Google Chrome is by far the most popular internet browser. There is a very good chance that you are reading this article using Chrome right now. As of Jan 2018, a whopping 56.3% of all internet users browsed the web using Chrome (data from StatCounter)
This popularity has brought some unwanted attention to Chrome. Scammers are targetting the browser users with ever more sophisticated and realistic “Tech Support” scams designed to panic the user and con them into phoning a fake ‘helpline’. Once on the ‘helpline’, you will be asked for your credit card number in return for sorting out the problem.
What does the scam look like?
Having landed on an infected site the Chrome browser displays the above information, often along with unsettling alarm sounds to heighten further the users level of anxiety. Like all scams, it is cleverly designed to put you under pressure with dire warnings about what is being ‘stolen’ and a time scale (within the next 5 minutes) to frighten the user into following the instructions.
Behind the scenes the browser is instructed to try and save a file repeatedly – so fast that it cannot cope and becomes unresponsive to any commands to close or navigate away from this page. At which point the scammers hope that you will phone their number and offer up your credit card number in return for their ‘support’ to fix the problem.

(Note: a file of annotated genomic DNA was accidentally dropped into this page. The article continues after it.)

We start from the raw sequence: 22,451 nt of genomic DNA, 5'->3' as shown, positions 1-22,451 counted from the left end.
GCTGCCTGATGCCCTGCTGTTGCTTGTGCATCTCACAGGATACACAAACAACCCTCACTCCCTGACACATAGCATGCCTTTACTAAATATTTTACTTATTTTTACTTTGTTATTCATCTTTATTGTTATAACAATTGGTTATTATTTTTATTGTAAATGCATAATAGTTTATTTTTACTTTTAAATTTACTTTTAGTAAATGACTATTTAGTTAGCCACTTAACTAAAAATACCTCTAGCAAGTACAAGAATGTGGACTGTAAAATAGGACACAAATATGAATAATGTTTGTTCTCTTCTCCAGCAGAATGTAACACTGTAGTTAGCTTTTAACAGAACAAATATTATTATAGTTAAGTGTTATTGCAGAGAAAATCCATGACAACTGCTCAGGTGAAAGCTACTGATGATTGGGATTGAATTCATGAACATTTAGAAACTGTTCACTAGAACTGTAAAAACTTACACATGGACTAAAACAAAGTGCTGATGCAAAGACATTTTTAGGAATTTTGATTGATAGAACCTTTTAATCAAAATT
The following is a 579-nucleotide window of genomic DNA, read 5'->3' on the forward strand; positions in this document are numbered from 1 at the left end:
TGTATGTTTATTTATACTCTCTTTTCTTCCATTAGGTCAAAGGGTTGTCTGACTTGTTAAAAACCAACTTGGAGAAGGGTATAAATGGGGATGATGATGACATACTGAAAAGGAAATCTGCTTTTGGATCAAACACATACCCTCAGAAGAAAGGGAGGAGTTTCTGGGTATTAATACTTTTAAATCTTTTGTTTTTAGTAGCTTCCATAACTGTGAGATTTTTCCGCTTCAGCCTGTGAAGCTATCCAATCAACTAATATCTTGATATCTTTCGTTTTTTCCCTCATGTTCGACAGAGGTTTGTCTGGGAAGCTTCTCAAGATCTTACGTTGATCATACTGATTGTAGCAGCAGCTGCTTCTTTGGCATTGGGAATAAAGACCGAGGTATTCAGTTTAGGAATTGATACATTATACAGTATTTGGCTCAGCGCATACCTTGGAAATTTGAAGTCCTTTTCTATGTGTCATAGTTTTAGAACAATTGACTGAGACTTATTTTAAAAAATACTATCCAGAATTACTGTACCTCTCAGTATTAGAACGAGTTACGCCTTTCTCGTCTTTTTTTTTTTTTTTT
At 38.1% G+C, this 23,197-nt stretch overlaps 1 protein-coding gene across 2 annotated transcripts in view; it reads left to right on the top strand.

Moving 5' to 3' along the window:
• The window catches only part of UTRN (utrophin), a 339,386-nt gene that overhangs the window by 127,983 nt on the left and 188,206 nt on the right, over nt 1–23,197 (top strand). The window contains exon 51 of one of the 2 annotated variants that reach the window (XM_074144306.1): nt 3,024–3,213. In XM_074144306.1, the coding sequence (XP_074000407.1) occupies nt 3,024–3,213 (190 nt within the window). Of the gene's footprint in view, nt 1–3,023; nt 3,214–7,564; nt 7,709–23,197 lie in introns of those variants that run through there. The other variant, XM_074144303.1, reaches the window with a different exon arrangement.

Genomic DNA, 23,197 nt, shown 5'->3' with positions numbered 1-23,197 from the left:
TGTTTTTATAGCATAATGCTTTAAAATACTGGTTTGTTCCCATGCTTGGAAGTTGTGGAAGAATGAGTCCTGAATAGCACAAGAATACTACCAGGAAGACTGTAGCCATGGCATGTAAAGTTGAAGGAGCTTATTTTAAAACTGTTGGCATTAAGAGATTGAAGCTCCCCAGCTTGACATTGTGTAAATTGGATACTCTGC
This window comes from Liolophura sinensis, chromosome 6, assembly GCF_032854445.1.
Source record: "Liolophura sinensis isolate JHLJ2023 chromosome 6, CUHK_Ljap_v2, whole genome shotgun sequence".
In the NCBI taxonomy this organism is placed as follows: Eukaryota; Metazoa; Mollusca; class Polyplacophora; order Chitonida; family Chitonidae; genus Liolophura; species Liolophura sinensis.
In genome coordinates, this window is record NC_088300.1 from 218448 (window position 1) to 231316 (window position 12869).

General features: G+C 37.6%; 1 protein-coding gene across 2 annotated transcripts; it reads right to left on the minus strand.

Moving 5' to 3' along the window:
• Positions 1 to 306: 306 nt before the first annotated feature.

That is the very last thing you should do. Let’s dive a bit deeper into this scam and see how to get out of it and even avoid it in the first place.
Where is this scam found?
Frequently this scam is deployed via ‘Malvertising’ – Malicious Advertising – a seemingly innocuous advert appearing on a legitimate site that happens to contain a hidden payload designed to cause harm. These adverts might have been designed from the ground up by the scammers or were a previously safe advert that has been hacked and turned into a vehicle to spread the malware. Wikipedia on Malvertising
What can I do, if I encounter this Tech Support Scam?
Firstly, don’t panic. Recognise it for what it is and DO NOT under any circumstances phone the number given.
Secondly, try to close either the affected tab or the entire browser as you would normally using the X top right. In all likelihood, neither of these methods will work but it is worth trying it first. Beware that closing the browser will discard any work you may have open in other tabs.
Thirdly (and most probably), you will need to use the Windows Task Manager to kill off the unresponsive browser. It may be a while since you have had to use this, so here is a quick reminder.
1. Press Ctrl + Alt + Del to bring up the options screen and click on Task Manager.
2. Click on Google Chrome in the list of Tasks to highlight it, then click the End Task button
at the bottom of the screen. This will terminate the Chrome browser and the pesky fake tech support message.
3. For peace of mind, you may want to run a security scan of your machine now to reassure yourself that nothing untoward has happened as a result of this attempted scam.
Can I prevent it?
Yes, partly. As many of the scams are distributed via ‘Malvertising’, running an Ad Blocker such as Ad Block Plus can mean they never make it anywhere near your browser. There is a Google Extension for this service – AdBlock Plus Extension – that we have used for years and can highly recommend.
Google is aware of this issue and is working on a fix. However, you can bet the scammers will also be working on ways to circumvent this, so it is unlikely this type of scam will go away anytime soon.
If you know of any Chrome users, please share this article with them to help keep them informed and safe.